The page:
Marketing Minutes Episode 1: Facebook Pages & Profilesin Marketing Fundamentals, Marketing Minutes, Social Media Marketing
For a little #FunFriday we're introducing a new segment: Marketing Minutes with Brian & Shannon.
We sit down to address common marketing misconceptions, challenges, and opportunities facing local businesses and marketers.
Enjoy soundbites like, "Your friends & family will hate you" plus a little a capella at the end representing University of Washington Foster School of Business
I'm Brian, founder and CEO of Locable.
I'm Shannon, wife to this one. I have five kids, we have five kids. I'm a teacher by career.
Together we're the Ostrovsky's.
Do you need a Facebook page for your business? And, then the follow-on is, what is the difference between a business page and a profile?
Shannon: Do you need both? Are they the same, are they different?
Brian: So, if you run a business and you use your personal profile as the primary mechanism to market it, your friends and family will hate you.
Well, maybe not but it's really bad. It also means that when you post things that are actually personal they probably won't see it because they're not going to interact with all of your content.
So a page is something you should have its branded for your business even if your business is a derivative of your own name. It's something that you can link to your website, there's literally a field that says website and so that'll help you with Google and help people find your website. Which, obviously you want them todo.
So it's a place that you have a little bit more focus for what you're doing and that's not to say that you can't share to your Facebook page and then share it to your profile you should be a little more discerning on that.
When we create content, we do a video like this and post it to YouTube, embed it on our blog so that it lives on our website and that content on the blog, not just the video but the written words, are on our website, and we share that to Facebook.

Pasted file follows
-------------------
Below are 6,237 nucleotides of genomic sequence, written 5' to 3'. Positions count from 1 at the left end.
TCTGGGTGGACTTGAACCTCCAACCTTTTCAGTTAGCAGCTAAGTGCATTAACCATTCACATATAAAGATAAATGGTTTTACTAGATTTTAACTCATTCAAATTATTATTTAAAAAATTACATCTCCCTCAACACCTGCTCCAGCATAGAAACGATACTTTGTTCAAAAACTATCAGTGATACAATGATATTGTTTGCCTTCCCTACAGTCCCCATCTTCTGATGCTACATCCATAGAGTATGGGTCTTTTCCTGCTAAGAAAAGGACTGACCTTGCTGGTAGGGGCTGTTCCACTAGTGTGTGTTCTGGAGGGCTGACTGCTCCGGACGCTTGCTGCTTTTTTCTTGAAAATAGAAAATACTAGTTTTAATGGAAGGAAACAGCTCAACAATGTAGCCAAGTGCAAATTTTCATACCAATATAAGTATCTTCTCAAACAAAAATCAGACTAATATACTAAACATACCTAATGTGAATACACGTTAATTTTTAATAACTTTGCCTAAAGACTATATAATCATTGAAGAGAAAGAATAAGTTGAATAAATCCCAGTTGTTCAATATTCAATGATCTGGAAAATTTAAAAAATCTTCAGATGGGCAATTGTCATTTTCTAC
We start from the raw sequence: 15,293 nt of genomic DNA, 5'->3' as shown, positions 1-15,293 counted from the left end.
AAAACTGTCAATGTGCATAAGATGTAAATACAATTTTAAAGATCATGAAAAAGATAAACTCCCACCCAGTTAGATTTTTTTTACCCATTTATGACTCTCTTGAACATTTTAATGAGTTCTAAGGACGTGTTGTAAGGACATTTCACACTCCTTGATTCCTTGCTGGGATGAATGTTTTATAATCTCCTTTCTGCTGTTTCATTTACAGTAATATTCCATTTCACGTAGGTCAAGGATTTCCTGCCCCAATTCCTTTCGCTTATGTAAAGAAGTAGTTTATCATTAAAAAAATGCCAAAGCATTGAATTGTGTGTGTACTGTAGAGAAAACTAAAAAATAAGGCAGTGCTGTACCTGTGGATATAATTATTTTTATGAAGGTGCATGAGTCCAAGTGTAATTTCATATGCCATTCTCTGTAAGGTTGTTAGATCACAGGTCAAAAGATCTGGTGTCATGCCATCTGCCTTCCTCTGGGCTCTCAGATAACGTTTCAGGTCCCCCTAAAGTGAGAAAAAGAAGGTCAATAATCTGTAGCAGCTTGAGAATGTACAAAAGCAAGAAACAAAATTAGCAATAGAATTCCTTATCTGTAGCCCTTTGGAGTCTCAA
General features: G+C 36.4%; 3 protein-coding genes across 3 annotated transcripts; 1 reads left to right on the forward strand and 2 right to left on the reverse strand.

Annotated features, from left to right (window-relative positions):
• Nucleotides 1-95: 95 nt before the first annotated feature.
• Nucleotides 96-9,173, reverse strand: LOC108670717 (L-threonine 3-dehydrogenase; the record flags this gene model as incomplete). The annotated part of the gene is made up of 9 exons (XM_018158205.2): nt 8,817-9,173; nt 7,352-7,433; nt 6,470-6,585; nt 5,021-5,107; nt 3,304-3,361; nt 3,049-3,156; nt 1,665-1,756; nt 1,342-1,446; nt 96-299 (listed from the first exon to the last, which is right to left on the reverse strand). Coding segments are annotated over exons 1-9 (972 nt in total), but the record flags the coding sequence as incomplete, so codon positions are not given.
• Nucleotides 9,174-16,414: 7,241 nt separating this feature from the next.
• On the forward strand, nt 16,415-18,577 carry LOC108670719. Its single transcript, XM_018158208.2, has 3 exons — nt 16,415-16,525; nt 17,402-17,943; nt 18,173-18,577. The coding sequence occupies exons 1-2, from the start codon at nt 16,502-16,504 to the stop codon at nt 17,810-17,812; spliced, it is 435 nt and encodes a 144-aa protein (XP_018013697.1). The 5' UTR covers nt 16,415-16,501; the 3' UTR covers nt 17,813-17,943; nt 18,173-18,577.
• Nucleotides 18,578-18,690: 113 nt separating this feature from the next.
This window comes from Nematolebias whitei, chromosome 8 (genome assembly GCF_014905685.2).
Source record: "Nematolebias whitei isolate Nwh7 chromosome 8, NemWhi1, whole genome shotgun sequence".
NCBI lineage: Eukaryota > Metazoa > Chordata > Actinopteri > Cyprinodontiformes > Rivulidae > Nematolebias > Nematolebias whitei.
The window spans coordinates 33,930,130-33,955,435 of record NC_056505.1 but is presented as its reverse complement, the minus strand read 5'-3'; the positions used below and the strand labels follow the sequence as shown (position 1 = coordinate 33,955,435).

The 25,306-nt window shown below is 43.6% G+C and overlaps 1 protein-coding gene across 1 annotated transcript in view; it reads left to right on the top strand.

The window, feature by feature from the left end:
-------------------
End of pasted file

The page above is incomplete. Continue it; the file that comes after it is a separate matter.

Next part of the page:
Probably one out of five I share from our page to my profile for people to see things that resonate with me personally I share to my profile. Things that are just about business I share just the page.
Shannon: Okay, so as a business you're saying you should have a page on Facebook. Y
Shannon: That's your business page but not your profile is considered personal so your profile is your personal Facebook account for social media and a page is for a business.
Shannon: Yes. Okay. So, let's take a little bit further than and in this day and age we all know people who are part of a network marketing company. Which, by the way, if you are someone we generally love and respect network marketing it's and we can talk about that a different day.
However, you are a local business, whether you think of yourself that way or not so we've all been there and we've all seen and we've probably all blocked someone who is in a network marketing who doesn't get a business page and they just continue to post on their personal profile.
So, a couple of questions, one is obviously that's annoying... that's not really a question that's just a statement. Is, they should have a business page?
Brian: They Should have a business page and Facebook recently, well maybe two years ago now recent-ish, allowed pages to be linked to groups. If you're going to use Facebook groups as a mechanism to interact with your downline or your customer base if it's linked to your page there's a tighter connection there from a marketing perspective.
So there's an added benefit there.
Shannon: Okay, so you should not, everyone local business, network marketing, whatever, it is that you have, you want to solicit - I guess or get the support from your friends and family - but not posting constantly business stuff on your personal profile.
Shannon: Okay, there you go.
You don't need a blog, clearly, but business blogging is tremendously valuable and far easier than most people realize.
Blogging is a local business's or nonprofit's unfair advantage and demonstrates authenticity and uniqueness using real-world examples.